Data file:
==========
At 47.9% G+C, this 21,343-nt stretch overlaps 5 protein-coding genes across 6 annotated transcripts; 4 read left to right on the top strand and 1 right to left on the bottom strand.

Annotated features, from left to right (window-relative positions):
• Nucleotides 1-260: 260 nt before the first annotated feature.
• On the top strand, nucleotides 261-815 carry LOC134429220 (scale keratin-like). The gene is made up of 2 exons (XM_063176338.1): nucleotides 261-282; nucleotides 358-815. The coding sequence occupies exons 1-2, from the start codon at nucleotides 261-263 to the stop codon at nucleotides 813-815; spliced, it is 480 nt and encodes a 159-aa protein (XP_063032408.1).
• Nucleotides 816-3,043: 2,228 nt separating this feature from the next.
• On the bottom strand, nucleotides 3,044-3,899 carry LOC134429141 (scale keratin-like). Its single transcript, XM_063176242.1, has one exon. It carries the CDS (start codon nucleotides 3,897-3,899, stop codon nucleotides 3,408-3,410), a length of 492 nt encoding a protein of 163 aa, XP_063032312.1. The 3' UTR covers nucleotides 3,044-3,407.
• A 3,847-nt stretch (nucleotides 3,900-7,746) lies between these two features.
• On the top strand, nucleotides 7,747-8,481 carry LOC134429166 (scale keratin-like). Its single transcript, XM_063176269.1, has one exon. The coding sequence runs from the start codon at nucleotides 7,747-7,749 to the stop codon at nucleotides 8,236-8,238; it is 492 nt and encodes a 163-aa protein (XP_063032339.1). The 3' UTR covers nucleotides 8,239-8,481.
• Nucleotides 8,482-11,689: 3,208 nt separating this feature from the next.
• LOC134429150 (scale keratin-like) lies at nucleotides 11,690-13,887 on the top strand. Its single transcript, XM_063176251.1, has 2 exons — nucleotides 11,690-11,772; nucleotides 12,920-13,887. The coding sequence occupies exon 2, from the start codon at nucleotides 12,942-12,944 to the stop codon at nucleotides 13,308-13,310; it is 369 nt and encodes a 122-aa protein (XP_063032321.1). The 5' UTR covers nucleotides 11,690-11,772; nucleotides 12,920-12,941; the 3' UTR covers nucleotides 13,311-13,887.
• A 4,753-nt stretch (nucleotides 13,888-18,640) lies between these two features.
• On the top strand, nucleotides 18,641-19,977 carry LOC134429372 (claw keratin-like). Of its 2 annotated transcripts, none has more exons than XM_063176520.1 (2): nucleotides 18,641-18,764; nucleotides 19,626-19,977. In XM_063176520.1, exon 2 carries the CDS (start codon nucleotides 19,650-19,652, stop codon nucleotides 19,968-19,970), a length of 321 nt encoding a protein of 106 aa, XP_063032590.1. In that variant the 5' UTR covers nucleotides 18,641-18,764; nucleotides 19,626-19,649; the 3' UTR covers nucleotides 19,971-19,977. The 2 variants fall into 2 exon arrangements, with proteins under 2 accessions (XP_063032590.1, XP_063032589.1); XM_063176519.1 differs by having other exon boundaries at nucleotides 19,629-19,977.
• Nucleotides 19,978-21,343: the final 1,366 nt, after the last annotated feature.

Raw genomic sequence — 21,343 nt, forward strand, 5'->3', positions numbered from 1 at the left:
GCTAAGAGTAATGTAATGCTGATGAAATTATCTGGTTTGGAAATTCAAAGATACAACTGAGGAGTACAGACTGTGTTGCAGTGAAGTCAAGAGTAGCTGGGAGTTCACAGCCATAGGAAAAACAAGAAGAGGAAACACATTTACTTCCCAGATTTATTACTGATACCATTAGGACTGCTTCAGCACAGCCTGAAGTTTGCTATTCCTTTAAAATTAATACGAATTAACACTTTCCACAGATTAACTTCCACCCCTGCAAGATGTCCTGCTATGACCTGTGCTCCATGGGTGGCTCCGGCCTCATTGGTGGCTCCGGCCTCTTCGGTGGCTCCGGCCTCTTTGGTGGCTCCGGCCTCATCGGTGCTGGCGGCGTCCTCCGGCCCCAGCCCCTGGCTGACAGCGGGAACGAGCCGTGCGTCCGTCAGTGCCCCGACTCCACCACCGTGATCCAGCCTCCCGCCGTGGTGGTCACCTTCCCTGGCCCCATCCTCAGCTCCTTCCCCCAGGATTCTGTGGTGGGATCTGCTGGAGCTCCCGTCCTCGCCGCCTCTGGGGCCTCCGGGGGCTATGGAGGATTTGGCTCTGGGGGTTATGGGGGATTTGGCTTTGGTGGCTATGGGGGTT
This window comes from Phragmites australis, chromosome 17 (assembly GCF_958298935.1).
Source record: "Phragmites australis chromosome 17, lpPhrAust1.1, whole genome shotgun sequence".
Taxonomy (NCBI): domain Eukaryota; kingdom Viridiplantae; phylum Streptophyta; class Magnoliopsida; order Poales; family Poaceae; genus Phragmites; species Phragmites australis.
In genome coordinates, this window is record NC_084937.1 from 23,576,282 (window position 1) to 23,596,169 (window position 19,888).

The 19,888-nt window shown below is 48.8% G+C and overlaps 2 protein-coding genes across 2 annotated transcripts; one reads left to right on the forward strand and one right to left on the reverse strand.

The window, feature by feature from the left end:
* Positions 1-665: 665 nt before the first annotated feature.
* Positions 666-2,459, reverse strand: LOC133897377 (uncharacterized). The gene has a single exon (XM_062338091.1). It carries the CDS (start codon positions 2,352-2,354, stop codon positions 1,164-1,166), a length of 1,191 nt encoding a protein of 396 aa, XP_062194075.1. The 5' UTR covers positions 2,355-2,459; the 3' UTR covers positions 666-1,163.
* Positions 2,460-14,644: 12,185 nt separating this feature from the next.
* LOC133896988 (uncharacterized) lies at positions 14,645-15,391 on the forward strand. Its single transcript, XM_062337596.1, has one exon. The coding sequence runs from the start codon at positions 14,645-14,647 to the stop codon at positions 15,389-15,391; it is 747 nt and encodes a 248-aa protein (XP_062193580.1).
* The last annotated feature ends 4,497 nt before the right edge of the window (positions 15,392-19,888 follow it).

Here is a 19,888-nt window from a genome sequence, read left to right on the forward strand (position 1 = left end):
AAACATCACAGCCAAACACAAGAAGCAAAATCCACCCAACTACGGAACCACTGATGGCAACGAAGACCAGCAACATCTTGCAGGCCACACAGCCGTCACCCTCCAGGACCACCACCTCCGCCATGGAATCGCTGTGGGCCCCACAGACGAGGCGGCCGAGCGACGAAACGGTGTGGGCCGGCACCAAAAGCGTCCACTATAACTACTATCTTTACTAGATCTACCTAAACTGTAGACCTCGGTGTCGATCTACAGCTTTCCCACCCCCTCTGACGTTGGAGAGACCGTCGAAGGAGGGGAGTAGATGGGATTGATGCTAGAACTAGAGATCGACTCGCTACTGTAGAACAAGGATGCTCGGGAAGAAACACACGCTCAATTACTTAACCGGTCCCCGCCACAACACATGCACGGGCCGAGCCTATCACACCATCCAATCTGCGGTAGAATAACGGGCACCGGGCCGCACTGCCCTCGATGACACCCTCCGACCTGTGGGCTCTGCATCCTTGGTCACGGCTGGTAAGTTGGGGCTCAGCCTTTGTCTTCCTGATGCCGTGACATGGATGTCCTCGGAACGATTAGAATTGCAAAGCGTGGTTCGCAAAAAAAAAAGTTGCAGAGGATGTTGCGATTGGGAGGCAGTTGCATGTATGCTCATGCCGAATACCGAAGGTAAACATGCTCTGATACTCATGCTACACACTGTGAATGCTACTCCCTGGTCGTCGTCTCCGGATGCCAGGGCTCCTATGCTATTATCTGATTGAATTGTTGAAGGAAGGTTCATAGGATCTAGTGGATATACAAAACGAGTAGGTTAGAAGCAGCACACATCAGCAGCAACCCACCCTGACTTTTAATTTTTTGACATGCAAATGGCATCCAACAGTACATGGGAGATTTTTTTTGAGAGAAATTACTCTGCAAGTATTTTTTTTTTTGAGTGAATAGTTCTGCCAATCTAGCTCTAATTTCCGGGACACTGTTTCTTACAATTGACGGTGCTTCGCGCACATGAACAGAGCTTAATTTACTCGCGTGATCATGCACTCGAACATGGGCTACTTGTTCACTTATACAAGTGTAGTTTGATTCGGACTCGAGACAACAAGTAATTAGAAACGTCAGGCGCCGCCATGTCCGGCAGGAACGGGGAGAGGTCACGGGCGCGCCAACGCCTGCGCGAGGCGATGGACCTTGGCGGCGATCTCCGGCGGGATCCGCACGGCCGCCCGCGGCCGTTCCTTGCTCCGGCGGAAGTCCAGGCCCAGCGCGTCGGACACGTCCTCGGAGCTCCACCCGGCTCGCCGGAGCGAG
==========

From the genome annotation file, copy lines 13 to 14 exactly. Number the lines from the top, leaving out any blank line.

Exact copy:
• Nucleotides 19,978-21,343: the final 1,366 nt, after the last annotated feature.

Raw genomic sequence — 21,343 nt, forward strand, 5'->3', positions numbered from 1 at the left: